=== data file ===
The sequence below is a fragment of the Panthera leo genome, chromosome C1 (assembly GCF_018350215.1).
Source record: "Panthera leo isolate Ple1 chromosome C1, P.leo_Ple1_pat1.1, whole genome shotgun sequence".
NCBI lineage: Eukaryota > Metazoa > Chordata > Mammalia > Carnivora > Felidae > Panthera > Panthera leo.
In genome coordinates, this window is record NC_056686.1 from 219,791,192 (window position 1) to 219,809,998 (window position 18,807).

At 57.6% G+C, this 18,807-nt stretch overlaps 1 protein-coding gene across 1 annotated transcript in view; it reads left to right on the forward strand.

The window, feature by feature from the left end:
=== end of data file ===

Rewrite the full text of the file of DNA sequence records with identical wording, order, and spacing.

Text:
The sequence below is a fragment of the Panthera leo genome, chromosome C1 (assembly GCF_018350215.1).
Source record: "Panthera leo isolate Ple1 chromosome C1, P.leo_Ple1_pat1.1, whole genome shotgun sequence".
NCBI lineage: Eukaryota > Metazoa > Chordata > Mammalia > Carnivora > Felidae > Panthera > Panthera leo.
In genome coordinates, this window is record NC_056686.1 from 219,791,192 (window position 1) to 219,809,998 (window position 18,807).

At 57.6% G+C, this 18,807-nt stretch overlaps 1 protein-coding gene across 1 annotated transcript in view; it reads left to right on the forward strand.

The window, feature by feature from the left end: